$ for i in  ${DIRSTACK[@]}; do printf  'DIR: %s\n' $i; done                                                                                                                                                               
DIR: /tmp
DIR: /var/tmp/testing
DIR: /home/cartoon
DIR: /usr/share/doc
DIR: /var/tmp
DIR: /var/www


EUID of the current user, initialized at shell startup. This variable is read only. On the other hand GROUPS is an array of groups which the current user is member of.

for ((i=0; i < ${#GROUPS[@]};  i++)); do printf 'gid:%d\n' ${GROUPS[$i]}" ; done
gid: 1002
gid: 1001

5. Gathering OS info

Below there are some of the shell environment vars you could use, for instance if you need to check the architecture. I have not tried in Sparc yet but I would like.

HOSTNAME='Self explanatory'
HOSTTYPE='Arhcitecture i486'.
OSTYPE='Operating System where bash is running i.e: linux-gnu'
PPID='Parent process ID of the current shell'

6. Random numbers

RANDOM A random number betwwen 0 and 32767.
# Getting a random number between 0 and 99

echo "RANDOM: $(( $RANDOM % 100))

In sum, there are a wide number of shell environment variables to keep in mind if you are scripting. Next time I will post more shell vars, but focused on customizing your bash shell.

Nifty bash scripting

One of the things I should do more often is to read the man pages. Recently I have spent some time digging into the bash man pages, and I would like to share some interesting stuff.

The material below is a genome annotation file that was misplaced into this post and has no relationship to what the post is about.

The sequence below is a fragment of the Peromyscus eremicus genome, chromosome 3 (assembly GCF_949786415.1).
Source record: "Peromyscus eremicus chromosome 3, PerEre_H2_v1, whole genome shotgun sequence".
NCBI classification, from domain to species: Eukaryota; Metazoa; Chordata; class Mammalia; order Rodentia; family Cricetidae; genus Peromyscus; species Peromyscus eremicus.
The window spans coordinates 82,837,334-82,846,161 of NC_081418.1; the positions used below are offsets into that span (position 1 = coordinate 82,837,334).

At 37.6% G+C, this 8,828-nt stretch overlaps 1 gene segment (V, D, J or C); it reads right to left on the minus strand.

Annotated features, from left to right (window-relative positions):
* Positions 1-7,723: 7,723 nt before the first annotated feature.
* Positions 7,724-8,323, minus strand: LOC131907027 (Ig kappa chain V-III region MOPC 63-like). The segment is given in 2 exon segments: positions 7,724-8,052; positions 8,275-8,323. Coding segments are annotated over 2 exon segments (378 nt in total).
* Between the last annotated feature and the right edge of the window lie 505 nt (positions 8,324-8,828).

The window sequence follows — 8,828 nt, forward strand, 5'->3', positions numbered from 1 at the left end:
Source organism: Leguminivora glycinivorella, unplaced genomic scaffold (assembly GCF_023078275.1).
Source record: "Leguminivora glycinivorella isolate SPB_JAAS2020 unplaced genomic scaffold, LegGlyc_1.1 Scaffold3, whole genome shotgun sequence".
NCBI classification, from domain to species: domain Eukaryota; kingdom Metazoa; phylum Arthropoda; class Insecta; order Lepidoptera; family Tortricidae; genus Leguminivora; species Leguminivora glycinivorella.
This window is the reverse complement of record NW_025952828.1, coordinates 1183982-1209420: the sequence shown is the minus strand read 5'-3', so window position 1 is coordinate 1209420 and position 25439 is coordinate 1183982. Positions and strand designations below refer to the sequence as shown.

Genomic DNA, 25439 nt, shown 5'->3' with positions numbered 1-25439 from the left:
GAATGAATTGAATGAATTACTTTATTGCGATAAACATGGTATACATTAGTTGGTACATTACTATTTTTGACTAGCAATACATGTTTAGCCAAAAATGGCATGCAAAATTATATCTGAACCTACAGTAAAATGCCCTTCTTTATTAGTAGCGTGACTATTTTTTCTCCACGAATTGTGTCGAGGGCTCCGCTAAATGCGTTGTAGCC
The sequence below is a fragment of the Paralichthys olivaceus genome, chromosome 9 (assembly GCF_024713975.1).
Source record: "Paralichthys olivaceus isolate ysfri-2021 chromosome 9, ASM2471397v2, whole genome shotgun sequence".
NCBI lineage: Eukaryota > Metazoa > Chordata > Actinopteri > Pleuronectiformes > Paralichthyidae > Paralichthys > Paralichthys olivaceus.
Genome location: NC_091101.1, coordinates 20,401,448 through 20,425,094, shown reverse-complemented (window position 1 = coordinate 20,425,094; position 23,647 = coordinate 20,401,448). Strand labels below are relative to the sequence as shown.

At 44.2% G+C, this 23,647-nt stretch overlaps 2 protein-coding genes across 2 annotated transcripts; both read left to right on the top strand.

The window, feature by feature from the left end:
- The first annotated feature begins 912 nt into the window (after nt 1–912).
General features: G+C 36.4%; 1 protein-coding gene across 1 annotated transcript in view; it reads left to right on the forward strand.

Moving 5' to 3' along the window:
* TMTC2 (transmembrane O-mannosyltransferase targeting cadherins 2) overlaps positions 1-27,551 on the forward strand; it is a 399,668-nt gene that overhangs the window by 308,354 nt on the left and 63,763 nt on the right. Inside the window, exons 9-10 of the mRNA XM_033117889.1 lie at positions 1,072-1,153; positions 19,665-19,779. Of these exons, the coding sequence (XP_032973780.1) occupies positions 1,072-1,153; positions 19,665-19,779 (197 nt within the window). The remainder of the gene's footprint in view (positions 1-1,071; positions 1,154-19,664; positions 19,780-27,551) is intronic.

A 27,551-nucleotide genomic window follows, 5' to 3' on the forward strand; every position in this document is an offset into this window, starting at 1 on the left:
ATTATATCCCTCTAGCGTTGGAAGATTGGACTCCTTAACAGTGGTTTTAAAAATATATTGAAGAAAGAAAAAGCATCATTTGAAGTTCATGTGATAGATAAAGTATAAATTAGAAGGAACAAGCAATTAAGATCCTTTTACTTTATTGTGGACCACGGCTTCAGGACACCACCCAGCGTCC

If you run a script, it looks for this variable and if it’s set, expands the value to the name of a file and reads its content. The filename should content the absolute pathmane otherwise it will no be able to locate the file.

export BASH_ENV="$HOME/.customs"

Take a look to the above example. From now, and beacuse I set BASH_ENV in my .bashrc, my scripts will have a set of fuctions or whatever I defined in there. It would be the same doing source $HOME/.customs in every script. This is really good, you have a set of custom functions or variables available to all your scripts.

A good idea would be to set this variable in either /etc/profile or /etc/bash.bashrc , if you want to share it with the rest of users in the system.

2.Run in a subshell ( ) vs current shell{ }

This is someting you might not pay attention. In order to assign the ouput of some shell commands to a variable, try first to use { }. Let’s see an example:

# Current shell
declare -A colors=();